Vision aids

Glasses and other vision aids, large-print materials and closed captioning, as well as bright but angled reading lights, can help individuals with albinism, even though their vision cannot be corrected completely. Some albinistic people do well using bifocals (with a strong reading lens), prescription reading glasses, and/or hand-held devices such as magnifiers or monoculars (a very simple telescope).[3] Contact lenses may be colored to block light transmission through the iris. Some use bioptics, glasses which have small telescopes mounted on, in, or behind their regular lenses, so that they can look through either the regular lens or the telescope. Newer designs of bioptics use smaller light-weight lenses. Some US states allow the use of bioptic telescopes for driving motor vehicles. (See also NOAH bulletin "Low Vision Aids".)

Although still disputed among the experts, many ophthalmologists recommend the use of spectacles from early childhood onward to allow the eyes the best development possible.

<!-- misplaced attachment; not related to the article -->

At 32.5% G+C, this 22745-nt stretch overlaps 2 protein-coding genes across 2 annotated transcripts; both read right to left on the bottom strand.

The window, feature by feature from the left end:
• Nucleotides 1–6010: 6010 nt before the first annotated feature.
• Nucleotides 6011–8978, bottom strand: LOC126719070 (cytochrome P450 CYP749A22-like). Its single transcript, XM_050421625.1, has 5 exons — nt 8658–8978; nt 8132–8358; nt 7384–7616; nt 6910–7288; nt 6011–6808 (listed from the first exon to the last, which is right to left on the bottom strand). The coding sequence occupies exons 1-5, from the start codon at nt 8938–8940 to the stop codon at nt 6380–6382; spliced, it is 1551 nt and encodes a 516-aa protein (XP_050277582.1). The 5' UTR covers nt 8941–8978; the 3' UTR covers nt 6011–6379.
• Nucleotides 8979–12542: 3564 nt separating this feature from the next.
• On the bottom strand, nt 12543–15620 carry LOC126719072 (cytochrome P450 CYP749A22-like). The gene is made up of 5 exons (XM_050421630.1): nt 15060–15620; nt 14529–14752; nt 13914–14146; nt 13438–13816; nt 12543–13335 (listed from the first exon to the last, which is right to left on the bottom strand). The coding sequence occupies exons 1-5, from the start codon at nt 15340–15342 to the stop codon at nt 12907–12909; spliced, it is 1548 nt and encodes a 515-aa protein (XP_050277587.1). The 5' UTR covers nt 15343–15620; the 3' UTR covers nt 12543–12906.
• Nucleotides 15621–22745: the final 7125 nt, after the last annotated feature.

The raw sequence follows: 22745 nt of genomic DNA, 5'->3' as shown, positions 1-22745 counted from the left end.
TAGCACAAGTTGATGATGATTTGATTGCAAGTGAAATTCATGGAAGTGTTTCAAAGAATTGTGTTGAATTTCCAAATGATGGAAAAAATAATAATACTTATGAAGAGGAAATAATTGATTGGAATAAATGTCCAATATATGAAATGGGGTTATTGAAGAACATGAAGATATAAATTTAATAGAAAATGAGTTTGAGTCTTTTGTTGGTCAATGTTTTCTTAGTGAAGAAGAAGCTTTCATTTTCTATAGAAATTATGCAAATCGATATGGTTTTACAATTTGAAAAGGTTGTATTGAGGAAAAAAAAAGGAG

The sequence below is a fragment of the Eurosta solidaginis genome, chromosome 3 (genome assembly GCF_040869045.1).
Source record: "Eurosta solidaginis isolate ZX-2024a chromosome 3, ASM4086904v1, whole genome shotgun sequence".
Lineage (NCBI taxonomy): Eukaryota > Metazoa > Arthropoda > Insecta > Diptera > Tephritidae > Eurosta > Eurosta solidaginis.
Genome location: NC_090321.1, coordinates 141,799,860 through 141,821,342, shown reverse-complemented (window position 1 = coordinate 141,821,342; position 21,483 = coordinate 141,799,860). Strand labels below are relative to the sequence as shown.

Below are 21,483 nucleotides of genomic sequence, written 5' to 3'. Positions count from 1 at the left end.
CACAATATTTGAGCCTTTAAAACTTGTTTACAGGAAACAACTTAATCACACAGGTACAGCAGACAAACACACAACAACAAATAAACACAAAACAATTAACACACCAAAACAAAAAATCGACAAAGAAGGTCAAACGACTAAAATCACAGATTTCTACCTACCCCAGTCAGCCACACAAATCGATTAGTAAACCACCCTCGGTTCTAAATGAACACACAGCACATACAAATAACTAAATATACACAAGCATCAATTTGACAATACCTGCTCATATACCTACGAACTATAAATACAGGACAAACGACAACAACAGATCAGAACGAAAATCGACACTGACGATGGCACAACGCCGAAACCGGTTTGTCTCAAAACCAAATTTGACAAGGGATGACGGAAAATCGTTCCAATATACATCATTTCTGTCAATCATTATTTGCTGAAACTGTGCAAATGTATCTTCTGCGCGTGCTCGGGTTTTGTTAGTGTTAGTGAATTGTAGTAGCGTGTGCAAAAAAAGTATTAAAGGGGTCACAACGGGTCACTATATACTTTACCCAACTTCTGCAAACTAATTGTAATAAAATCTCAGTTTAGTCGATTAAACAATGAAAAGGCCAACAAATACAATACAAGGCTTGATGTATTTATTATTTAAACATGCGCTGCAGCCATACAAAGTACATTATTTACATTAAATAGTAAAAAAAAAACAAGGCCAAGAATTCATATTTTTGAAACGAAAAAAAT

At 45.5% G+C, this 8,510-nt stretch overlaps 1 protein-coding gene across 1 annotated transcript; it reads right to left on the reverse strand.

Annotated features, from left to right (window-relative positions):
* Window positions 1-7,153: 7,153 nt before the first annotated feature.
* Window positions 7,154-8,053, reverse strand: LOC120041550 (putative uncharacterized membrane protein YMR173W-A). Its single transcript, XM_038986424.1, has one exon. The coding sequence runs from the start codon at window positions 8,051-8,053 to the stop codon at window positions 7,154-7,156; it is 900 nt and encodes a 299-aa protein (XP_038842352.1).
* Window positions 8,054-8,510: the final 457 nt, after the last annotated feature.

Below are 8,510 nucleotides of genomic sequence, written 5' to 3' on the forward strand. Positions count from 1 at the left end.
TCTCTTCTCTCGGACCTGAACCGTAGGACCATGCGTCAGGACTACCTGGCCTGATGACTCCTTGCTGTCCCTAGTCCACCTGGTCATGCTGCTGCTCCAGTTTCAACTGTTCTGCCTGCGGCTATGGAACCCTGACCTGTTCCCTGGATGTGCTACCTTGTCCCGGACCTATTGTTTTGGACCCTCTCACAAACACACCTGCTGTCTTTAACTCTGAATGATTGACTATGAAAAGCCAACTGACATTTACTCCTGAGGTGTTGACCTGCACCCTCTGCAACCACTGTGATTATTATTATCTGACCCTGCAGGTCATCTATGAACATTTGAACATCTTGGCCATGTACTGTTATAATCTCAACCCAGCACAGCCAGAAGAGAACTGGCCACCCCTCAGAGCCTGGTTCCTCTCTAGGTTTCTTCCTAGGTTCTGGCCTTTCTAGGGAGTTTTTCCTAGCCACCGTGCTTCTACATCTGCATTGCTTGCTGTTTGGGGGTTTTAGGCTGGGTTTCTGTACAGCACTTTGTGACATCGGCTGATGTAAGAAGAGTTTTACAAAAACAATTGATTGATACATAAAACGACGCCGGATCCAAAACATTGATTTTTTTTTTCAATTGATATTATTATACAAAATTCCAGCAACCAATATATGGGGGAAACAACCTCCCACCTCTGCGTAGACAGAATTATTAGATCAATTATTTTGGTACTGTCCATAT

Misconceptions

While some of the very rare albinism disorders that are coupled with deafness and immunodeficiency, like Chediak-Higashi Syndrome, appear to be linked with inbreeding,[2] the vast majority of sufferers of common albinism are not the product of such unions; the more usual albinism genes are widespread enough that they can easily produce albinistic offspring from parents who are not related.

Culture

Afro-Brazilian albino pride parade during Bahia carnival